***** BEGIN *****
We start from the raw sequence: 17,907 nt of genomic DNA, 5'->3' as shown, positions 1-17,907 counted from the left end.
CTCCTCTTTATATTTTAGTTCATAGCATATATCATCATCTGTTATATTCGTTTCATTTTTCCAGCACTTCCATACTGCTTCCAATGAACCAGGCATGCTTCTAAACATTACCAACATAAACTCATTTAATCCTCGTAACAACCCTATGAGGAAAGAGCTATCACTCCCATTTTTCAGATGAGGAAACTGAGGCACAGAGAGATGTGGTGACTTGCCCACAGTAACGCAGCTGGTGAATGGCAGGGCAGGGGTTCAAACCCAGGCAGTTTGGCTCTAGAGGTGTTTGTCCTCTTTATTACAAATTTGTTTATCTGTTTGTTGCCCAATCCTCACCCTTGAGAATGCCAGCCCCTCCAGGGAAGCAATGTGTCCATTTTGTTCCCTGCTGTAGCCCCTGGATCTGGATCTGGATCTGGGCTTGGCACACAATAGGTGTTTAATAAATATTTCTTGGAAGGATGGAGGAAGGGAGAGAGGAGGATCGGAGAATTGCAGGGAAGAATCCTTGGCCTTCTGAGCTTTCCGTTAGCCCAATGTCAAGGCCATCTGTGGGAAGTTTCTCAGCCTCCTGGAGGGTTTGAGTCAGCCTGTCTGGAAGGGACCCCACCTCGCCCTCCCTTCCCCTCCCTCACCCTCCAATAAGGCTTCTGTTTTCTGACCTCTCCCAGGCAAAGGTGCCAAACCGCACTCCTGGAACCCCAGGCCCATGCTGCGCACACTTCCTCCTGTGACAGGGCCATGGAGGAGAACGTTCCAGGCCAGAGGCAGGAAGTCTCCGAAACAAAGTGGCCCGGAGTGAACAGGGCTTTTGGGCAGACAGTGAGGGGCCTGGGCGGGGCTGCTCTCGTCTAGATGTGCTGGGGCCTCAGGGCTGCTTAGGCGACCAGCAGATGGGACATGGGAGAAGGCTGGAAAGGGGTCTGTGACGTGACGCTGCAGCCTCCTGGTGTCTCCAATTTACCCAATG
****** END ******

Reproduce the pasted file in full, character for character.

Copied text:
We start from the raw sequence: 17,907 nt of genomic DNA, 5'->3' as shown, positions 1-17,907 counted from the left end.
CTCCTCTTTATATTTTAGTTCATAGCATATATCATCATCTGTTATATTCGTTTCATTTTTCCAGCACTTCCATACTGCTTCCAATGAACCAGGCATGCTTCTAAACATTACCAACATAAACTCATTTAATCCTCGTAACAACCCTATGAGGAAAGAGCTATCACTCCCATTTTTCAGATGAGGAAACTGAGGCACAGAGAGATGTGGTGACTTGCCCACAGTAACGCAGCTGGTGAATGGCAGGGCAGGGGTTCAAACCCAGGCAGTTTGGCTCTAGAGGTGTTTGTCCTCTTTATTACAAATTTGTTTATCTGTTTGTTGCCCAATCCTCACCCTTGAGAATGCCAGCCCCTCCAGGGAAGCAATGTGTCCATTTTGTTCCCTGCTGTAGCCCCTGGATCTGGATCTGGATCTGGGCTTGGCACACAATAGGTGTTTAATAAATATTTCTTGGAAGGATGGAGGAAGGGAGAGAGGAGGATCGGAGAATTGCAGGGAAGAATCCTTGGCCTTCTGAGCTTTCCGTTAGCCCAATGTCAAGGCCATCTGTGGGAAGTTTCTCAGCCTCCTGGAGGGTTTGAGTCAGCCTGTCTGGAAGGGACCCCACCTCGCCCTCCCTTCCCCTCCCTCACCCTCCAATAAGGCTTCTGTTTTCTGACCTCTCCCAGGCAAAGGTGCCAAACCGCACTCCTGGAACCCCAGGCCCATGCTGCGCACACTTCCTCCTGTGACAGGGCCATGGAGGAGAACGTTCCAGGCCAGAGGCAGGAAGTCTCCGAAACAAAGTGGCCCGGAGTGAACAGGGCTTTTGGGCAGACAGTGAGGGGCCTGGGCGGGGCTGCTCTCGTCTAGATGTGCTGGGGCCTCAGGGCTGCTTAGGCGACCAGCAGATGGGACATGGGAGAAGGCTGGAAAGGGGTCTGTGACGTGACGCTGCAGCCTCCTGGTGTCTCCAATTTACCCAATG